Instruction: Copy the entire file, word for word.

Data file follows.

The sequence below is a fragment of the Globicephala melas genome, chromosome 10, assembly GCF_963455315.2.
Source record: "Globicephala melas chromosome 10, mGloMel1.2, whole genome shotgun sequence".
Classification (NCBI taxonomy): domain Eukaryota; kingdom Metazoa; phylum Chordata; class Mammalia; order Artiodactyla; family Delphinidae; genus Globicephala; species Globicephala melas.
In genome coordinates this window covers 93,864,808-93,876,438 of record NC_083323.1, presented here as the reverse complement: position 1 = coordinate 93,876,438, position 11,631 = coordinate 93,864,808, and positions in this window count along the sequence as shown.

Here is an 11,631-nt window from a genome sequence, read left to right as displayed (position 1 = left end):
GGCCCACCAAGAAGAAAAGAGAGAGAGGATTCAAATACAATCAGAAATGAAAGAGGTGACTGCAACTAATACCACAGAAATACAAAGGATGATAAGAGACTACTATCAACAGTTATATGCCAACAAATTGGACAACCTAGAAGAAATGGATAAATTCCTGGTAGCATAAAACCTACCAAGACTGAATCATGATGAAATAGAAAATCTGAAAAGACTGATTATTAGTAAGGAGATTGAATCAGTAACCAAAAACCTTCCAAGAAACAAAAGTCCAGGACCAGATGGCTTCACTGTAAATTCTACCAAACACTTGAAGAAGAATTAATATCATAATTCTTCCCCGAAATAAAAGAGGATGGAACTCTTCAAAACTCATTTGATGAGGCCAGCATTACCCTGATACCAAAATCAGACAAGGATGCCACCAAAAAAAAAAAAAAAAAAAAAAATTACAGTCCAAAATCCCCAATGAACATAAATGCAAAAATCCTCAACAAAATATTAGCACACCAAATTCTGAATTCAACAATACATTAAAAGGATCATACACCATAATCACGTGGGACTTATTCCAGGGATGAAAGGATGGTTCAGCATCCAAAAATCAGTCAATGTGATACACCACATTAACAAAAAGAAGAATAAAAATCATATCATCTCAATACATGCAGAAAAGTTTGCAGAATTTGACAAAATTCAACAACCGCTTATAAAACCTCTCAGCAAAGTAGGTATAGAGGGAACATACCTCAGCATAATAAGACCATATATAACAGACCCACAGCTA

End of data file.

The sequence below is a fragment of the Globicephala melas genome, chromosome 10, assembly GCF_963455315.2.
Source record: "Globicephala melas chromosome 10, mGloMel1.2, whole genome shotgun sequence".
Classification (NCBI taxonomy): domain Eukaryota; kingdom Metazoa; phylum Chordata; class Mammalia; order Artiodactyla; family Delphinidae; genus Globicephala; species Globicephala melas.
In genome coordinates this window covers 93,864,808-93,876,438 of record NC_083323.1, presented here as the reverse complement: position 1 = coordinate 93,876,438, position 11,631 = coordinate 93,864,808, and positions in this window count along the sequence as shown.

Here is an 11,631-nt window from a genome sequence, read left to right as displayed (position 1 = left end):
GGCCCACCAAGAAGAAAAGAGAGAGAGGATTCAAATACAATCAGAAATGAAAGAGGTGACTGCAACTAATACCACAGAAATACAAAGGATGATAAGAGACTACTATCAACAGTTATATGCCAACAAATTGGACAACCTAGAAGAAATGGATAAATTCCTGGTAGCATAAAACCTACCAAGACTGAATCATGATGAAATAGAAAATCTGAAAAGACTGATTATTAGTAAGGAGATTGAATCAGTAACCAAAAACCTTCCAAGAAACAAAAGTCCAGGACCAGATGGCTTCACTGTAAATTCTACCAAACACTTGAAGAAGAATTAATATCATAATTCTTCCCCGAAATAAAAGAGGATGGAACTCTTCAAAACTCATTTGATGAGGCCAGCATTACCCTGATACCAAAATCAGACAAGGATGCCACCAAAAAAAAAAAAAAAAAAAAAAATTACAGTCCAAAATCCCCAATGAACATAAATGCAAAAATCCTCAACAAAATATTAGCACACCAAATTCTGAATTCAACAATACATTAAAAGGATCATACACCATAATCACGTGGGACTTATTCCAGGGATGAAAGGATGGTTCAGCATCCAAAAATCAGTCAATGTGATACACCACATTAACAAAAAGAAGAATAAAAATCATATCATCTCAATACATGCAGAAAAGTTTGCAGAATTTGACAAAATTCAACAACCGCTTATAAAACCTCTCAGCAAAGTAGGTATAGAGGGAACATACCTCAGCATAATAAGACCATATATAACAGACCCACAGCTA